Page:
Do you know what happened next? The Trolley Drivers saw that their trolleys were jolly when the Gray went away. The Factory Men saw the Gray fading and they too, quit their waiting. Grandmothers opened cabinets long shut tight and they all joined the students as they shouted and cheered and their magical city became, well, bright! So, they said to the Gray Makers, "Go Away! Go Away!" And they chanted and swayed and laughed and played in the midst of their magical city.

Tonight, Suzi & I joined a small group in Amman to celebrate the fall of Communism in the Czech Republic. There was a visit from the Royal Family, an exhibit of photographers and their work from Velvet Revolution of 1989 and presentation on the life of former President Vaclav Havel... the brightest color of them all.

Monday, November 16, 2009

Amman International Fellowship

This weekend, Suzi & I were installed as pastors of the Amman International Fellowship. AIF reaches out to the international community in Amman. We have specific services & Bible Studies focused on the Sri Lankan & Filipino communities, as well as services in English that have multiple nationalities in attendance. It's common to have 10 or more different cultures represented in our Friday service.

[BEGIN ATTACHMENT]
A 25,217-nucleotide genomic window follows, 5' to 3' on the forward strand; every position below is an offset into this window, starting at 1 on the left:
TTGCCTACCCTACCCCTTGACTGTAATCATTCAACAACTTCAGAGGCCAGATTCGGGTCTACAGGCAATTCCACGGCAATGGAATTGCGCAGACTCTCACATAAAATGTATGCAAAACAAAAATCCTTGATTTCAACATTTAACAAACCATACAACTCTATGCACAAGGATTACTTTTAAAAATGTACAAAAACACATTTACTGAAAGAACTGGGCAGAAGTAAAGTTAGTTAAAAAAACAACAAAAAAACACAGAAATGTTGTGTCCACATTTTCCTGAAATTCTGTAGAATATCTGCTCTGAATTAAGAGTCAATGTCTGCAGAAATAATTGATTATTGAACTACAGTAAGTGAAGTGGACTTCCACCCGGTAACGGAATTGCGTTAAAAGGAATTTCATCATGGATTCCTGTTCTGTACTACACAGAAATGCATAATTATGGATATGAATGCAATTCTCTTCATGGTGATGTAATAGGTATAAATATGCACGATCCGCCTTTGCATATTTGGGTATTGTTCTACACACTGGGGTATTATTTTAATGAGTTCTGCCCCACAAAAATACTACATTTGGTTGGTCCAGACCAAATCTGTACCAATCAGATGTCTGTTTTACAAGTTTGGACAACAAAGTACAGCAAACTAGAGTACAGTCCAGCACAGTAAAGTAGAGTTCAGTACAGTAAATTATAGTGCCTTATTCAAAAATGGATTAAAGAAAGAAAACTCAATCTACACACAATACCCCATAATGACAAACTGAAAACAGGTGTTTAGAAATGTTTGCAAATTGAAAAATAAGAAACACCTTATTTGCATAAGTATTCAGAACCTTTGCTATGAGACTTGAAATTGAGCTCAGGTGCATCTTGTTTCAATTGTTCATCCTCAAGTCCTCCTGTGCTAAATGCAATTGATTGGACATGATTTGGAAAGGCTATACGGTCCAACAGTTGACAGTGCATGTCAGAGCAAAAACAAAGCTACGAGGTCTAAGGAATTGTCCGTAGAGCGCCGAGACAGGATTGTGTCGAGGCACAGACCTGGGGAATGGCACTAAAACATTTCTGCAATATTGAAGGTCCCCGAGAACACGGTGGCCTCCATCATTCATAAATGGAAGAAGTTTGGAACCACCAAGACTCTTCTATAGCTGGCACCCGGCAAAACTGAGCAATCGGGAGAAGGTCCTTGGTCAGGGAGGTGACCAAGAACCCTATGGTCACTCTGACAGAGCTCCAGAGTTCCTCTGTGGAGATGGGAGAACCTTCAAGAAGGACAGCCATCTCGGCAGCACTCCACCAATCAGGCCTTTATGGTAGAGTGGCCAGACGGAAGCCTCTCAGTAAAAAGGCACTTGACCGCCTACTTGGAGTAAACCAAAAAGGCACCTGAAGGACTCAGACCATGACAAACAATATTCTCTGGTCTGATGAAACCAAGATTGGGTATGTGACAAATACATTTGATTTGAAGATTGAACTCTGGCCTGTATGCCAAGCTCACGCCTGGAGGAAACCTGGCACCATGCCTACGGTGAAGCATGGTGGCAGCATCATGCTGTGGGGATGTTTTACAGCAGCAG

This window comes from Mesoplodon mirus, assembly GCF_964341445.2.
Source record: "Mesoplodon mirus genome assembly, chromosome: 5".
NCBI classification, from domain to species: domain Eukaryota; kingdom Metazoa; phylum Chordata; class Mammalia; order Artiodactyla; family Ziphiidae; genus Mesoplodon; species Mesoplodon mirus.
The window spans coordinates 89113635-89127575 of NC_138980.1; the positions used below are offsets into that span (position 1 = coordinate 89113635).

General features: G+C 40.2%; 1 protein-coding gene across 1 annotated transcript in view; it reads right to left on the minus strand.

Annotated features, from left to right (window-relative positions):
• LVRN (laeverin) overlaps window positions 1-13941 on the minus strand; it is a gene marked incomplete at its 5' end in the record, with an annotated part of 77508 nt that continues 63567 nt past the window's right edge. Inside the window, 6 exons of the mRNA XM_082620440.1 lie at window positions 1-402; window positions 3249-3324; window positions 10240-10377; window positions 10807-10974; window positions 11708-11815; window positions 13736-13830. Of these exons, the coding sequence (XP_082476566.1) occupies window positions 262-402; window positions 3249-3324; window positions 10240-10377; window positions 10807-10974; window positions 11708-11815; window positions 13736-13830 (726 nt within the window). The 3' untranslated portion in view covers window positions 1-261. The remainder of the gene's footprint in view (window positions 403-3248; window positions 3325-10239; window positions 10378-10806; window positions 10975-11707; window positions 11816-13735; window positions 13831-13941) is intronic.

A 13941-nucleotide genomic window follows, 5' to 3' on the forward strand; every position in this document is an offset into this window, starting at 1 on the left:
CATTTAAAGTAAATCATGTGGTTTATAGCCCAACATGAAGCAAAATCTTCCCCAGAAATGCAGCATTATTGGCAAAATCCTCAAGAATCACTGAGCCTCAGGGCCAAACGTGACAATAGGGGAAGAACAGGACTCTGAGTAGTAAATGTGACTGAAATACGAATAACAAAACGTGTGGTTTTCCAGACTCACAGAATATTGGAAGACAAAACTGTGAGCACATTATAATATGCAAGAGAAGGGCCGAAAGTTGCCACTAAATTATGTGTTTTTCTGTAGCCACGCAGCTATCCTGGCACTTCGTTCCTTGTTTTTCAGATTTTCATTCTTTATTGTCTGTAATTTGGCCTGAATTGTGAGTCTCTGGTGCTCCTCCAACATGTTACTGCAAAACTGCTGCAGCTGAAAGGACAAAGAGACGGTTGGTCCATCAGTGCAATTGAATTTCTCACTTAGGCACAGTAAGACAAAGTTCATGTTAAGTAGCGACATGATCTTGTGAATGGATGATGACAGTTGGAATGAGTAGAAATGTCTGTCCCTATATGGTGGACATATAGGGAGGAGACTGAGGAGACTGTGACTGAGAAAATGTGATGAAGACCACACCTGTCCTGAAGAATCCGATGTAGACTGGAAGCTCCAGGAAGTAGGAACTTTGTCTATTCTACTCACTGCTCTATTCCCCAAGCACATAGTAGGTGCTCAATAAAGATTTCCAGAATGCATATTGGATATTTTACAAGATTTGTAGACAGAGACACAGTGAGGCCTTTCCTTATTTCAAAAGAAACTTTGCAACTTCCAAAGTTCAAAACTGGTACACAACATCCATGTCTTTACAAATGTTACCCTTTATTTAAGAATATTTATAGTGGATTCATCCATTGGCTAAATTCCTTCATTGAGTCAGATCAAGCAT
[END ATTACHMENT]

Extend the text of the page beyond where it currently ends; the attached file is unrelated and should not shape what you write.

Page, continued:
On Friday we have a Sinhalese service and an international service (translated into Sinhalese) at the church. We also host a Filipino Bible study at the fellowship house. On Sundays, we have a Filipino Bible study at the fellowship house and an international service at the church.
We're grateful to have an awesome team here. We have Filipino men that are reaching out to their coworkers and Sri Lankan translators that host prayer meetings in their homes. Our fellowship house gives Filipinas a safe place to camp out on their off day.
AIF is part of nearly 30 years of ministry in Amman. We're honored and excited to be a part of that deep history. We're expecting to see amazing things happen. The Lord (quite literally) only knows whats going to happen during our 12 month stay here and, later on, what our future holds. Since we've put our lives in His hands, that's all we need to know for now...

Prego... still!

So, what about that "baby bump?"

This is the last shot we had before leaving the States.  Suzi will be working on getting a doctor this week (insh'Allah!) and we'll have some more current shots.  The doctors and hospitals here are top-drawer and we've had a number of suggestions on various places.